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Chuck Thomas was not much of a boat guy despite 32 years as head painter for the iconic Star of India and the other ships in the San Diego Maritime Museum. He said he much preferred riding his motorcycle out in the desert to an afternoon cruise on a sailboat.

Thomas was the first person I ever spent the day with for our People at Work series (which is celebrating its two-year anniversary today). Our former photographer, Jessica Horton, came along with me, too, and snapped this photo.

I gave Thomas a call this afternoon to see what he’s up to now, two years later. He retired in January, he told me, but quickly found something to make him only semi-retired — he’s now a lifeguard, fitness instructor and swim instructor at the YMCA in City Heights.

“It’s a completely different vocation but there’s still water involved,” he said

He took the gig to supplement his Social Security payment. He said he wasn’t ready, financially or emotionally, to retire.

“Some people look forward, I guess, to watching the roses grow, but that’s not me,” he said.

Something that struck me about Thomas when I interviewed him was how passionate he was about the ships. It was his job to know what paint went on what windowsill, what wall was getting sun-bleached, what banister’s finish was chipping. He said by the time he left in January, the passion for working hard hadn’t disappeared but he wanted to find a new outlet for it.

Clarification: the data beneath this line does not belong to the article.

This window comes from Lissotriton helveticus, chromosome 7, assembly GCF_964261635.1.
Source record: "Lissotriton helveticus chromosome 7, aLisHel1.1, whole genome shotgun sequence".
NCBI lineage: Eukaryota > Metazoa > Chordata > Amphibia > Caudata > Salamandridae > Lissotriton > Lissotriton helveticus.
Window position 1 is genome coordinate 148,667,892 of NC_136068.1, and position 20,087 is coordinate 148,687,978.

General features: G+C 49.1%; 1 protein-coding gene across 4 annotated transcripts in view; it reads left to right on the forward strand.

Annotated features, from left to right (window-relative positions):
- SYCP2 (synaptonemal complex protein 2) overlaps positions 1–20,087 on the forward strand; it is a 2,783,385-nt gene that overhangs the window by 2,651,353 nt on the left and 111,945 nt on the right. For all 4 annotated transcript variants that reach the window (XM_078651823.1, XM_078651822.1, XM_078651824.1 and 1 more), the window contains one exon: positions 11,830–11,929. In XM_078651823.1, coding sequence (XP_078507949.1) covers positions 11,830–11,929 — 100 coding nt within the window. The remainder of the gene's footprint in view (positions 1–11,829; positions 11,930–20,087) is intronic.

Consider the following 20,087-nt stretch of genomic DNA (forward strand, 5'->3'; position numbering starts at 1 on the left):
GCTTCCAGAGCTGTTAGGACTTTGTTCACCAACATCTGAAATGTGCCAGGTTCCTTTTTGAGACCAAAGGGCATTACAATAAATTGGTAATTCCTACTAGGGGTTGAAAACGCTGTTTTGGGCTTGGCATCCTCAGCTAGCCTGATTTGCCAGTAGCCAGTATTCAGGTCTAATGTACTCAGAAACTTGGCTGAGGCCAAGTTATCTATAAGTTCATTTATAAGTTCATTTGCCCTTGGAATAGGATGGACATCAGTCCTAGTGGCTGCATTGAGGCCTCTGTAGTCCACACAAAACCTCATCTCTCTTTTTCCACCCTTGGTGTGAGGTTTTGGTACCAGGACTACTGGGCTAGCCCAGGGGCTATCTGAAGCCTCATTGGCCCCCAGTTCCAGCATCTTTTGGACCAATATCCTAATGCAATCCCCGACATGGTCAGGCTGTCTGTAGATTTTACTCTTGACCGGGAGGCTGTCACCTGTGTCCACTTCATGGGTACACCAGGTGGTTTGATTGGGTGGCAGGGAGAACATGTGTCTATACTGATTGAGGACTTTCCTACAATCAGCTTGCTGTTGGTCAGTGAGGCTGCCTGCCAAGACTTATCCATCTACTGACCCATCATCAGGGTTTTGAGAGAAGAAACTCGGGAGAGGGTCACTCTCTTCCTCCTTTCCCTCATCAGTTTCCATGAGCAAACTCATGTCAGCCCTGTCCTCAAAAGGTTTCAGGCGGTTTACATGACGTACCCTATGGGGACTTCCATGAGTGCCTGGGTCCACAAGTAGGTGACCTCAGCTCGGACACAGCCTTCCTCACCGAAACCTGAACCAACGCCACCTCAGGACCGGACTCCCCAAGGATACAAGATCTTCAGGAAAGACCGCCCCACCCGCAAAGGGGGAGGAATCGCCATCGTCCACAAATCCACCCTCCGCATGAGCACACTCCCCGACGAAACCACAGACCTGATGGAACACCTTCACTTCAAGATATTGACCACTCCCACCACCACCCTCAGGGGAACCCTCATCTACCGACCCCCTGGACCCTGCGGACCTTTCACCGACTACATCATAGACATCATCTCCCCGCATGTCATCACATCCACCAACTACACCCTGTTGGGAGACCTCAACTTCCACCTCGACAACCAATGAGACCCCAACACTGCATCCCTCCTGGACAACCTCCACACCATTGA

“If you enjoy what you’re doing it makes it a lot easier than if you’re just doing it for the money,” he said. “I’d been doing it for 32 years and it was getting a little bit stale. … But I know there are a lot of places as a painter that would’ve been a whole hell of a lot worse than working at the Maritime Museum.”

Now, Thomas is the one who opens the Y in the morning for lap swimmers, the (mostly) seniors who show up when the pool opens. He teaches aqua-size classes to seniors and some swim classes to kids.

“It’s not really Baywatch, it’s gray-watch,” he joked.

I asked Thomas if he’s been back to the museum to see how the ships are looking. He has, he said, and he had nothing to worry about.

“The guy who’s the head painter now, Sal — I’ve been grooming him for years,” he said. “He fit in just like he was supposed to; there wasn’t even a hiccup.

“I invested a lot of time into those boats,” he continued. “It wouldn’t do to have any Joe Blow that comes down the boulevard with a paintbrush that comes in and takes over.”

KELLY BENNETT

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